This is the adorable moment a newborn rhino runs ahead of his mother’s heavy footsteps, looking as lively as a spring lamb.
On a trip in the South African bush, safari tour operator Robyn Bamber, 23, snapped images of the child leaping and posing for the camera.
As his 1.8ton mother gazed on proudly, the 42kg calf leaped and kicked about before charging towards Miss Bamber and guests.
He got as near as 1.5 meters to the truck before turning around and retreating into the bush, snorting proudly at the surprised tourists.
Miss Bamber discovered the rhinos at the end of a half-day game drive safari in St Lucia, South Africa, for Heritage Tours & Safaris.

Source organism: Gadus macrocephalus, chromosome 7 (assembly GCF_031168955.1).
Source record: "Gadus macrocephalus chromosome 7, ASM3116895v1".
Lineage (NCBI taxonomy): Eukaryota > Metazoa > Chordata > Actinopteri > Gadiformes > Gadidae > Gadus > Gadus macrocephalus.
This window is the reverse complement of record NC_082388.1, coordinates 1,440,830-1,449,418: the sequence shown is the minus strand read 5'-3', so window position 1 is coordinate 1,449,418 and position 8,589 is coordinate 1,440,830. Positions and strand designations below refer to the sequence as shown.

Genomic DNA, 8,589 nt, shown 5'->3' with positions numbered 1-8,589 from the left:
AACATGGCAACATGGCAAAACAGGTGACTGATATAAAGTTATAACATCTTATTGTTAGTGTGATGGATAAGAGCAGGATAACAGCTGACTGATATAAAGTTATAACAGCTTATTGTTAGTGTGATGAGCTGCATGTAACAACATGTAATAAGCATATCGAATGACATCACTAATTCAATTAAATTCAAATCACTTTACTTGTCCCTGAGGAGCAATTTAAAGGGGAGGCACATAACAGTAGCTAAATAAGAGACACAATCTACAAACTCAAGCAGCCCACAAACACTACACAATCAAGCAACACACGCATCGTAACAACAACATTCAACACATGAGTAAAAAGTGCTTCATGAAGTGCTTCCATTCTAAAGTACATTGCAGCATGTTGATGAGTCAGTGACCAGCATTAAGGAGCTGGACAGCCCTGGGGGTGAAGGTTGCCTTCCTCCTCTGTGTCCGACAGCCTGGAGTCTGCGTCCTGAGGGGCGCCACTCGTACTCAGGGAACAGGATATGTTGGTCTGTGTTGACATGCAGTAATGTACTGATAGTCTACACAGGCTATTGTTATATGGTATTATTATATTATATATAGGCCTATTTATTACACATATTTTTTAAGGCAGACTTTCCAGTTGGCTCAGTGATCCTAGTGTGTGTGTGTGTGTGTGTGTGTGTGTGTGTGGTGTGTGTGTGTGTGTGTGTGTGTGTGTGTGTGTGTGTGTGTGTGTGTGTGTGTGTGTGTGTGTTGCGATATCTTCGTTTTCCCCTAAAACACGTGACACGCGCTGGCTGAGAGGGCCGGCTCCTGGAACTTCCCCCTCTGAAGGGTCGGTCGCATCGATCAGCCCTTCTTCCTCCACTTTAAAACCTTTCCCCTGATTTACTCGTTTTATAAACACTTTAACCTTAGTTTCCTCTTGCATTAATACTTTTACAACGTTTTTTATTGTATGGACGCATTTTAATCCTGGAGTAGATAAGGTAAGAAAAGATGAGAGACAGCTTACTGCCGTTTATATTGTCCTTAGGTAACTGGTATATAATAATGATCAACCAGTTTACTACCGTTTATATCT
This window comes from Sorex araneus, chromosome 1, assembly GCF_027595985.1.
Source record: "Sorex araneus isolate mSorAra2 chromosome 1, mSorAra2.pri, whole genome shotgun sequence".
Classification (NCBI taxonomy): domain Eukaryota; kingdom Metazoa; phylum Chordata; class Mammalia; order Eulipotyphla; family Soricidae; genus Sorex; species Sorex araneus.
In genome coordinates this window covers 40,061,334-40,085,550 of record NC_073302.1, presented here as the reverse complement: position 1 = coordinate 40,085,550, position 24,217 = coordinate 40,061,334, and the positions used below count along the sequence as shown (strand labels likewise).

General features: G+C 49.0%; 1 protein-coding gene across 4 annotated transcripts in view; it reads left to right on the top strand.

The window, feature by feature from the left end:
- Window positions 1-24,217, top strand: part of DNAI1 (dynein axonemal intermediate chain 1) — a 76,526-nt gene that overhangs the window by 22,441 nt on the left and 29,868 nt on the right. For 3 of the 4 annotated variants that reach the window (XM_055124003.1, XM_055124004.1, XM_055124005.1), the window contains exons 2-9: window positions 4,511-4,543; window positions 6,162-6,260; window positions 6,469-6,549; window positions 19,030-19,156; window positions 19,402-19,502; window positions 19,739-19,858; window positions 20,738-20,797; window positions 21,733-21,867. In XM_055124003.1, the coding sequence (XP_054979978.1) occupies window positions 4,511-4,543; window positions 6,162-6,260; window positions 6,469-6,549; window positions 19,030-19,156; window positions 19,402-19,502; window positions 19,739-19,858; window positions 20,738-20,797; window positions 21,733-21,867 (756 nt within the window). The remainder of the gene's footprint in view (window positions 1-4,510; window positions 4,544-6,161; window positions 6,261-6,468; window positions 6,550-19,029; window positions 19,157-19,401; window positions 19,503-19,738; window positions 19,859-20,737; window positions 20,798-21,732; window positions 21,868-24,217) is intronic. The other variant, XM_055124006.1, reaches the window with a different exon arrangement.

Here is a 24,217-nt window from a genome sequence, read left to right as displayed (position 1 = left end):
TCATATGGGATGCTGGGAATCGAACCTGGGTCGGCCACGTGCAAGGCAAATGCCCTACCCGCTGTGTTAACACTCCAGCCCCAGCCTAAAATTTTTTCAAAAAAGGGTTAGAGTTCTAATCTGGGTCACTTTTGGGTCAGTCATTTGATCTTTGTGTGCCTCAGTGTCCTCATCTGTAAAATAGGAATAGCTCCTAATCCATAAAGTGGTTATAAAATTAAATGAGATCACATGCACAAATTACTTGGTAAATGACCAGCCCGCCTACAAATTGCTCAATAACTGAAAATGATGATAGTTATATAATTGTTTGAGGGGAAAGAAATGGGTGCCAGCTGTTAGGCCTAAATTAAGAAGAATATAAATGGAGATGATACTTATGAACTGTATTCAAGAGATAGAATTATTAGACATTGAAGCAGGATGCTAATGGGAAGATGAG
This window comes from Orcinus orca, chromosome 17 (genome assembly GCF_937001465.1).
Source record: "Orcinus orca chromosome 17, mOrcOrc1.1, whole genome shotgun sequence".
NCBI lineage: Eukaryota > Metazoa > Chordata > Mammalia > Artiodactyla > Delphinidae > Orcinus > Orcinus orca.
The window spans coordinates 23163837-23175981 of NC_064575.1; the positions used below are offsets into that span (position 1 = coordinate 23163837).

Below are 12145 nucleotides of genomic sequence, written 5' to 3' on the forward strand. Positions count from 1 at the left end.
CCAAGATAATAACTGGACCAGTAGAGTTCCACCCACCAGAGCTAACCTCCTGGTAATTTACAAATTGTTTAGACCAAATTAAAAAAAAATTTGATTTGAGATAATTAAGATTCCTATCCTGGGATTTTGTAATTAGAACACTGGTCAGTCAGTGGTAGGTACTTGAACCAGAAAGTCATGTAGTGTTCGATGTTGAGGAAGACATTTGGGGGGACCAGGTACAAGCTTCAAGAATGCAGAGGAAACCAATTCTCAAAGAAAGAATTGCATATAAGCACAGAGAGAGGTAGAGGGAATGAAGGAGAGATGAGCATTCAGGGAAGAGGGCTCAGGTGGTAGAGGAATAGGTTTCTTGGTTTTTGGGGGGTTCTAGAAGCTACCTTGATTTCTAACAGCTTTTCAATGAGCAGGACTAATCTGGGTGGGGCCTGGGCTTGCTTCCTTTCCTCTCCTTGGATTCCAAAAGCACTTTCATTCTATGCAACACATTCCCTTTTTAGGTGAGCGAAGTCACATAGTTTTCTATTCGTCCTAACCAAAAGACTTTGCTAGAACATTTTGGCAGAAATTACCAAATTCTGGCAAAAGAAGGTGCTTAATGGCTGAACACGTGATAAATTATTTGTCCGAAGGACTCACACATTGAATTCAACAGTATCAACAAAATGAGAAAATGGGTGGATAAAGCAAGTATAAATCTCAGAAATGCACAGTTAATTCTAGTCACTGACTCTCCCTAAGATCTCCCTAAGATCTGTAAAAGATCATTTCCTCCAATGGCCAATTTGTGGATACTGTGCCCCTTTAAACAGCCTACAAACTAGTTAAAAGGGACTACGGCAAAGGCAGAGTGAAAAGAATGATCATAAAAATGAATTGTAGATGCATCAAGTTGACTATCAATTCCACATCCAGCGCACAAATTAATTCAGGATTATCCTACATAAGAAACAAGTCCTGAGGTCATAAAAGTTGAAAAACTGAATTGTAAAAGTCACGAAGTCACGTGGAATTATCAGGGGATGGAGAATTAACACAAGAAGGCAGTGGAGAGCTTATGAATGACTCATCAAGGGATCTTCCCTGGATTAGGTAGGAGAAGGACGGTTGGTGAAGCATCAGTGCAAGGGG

“At first sight the little rhino had me in awe, then shortly after scrambling for my camera. He had guests and myself all entertained and laughing.”
“The female rhino started to make her way up the road away from us with the little rhino racing ahead. Then, as if to say, “Mum watch this”, the little rhino came charging straight towards us.”
Many rhino species are endangered, and three are actually classified as critically endangered. This is mostly due to persistent poaching, especially for their horns.
Rhinos have two horns that may grow up to five feet long, with the front horn being significantly more prominent than the back.
Males and females both utilize their horns as weapons, the former in courting conflicts and against predators, the latter to protect their offspring.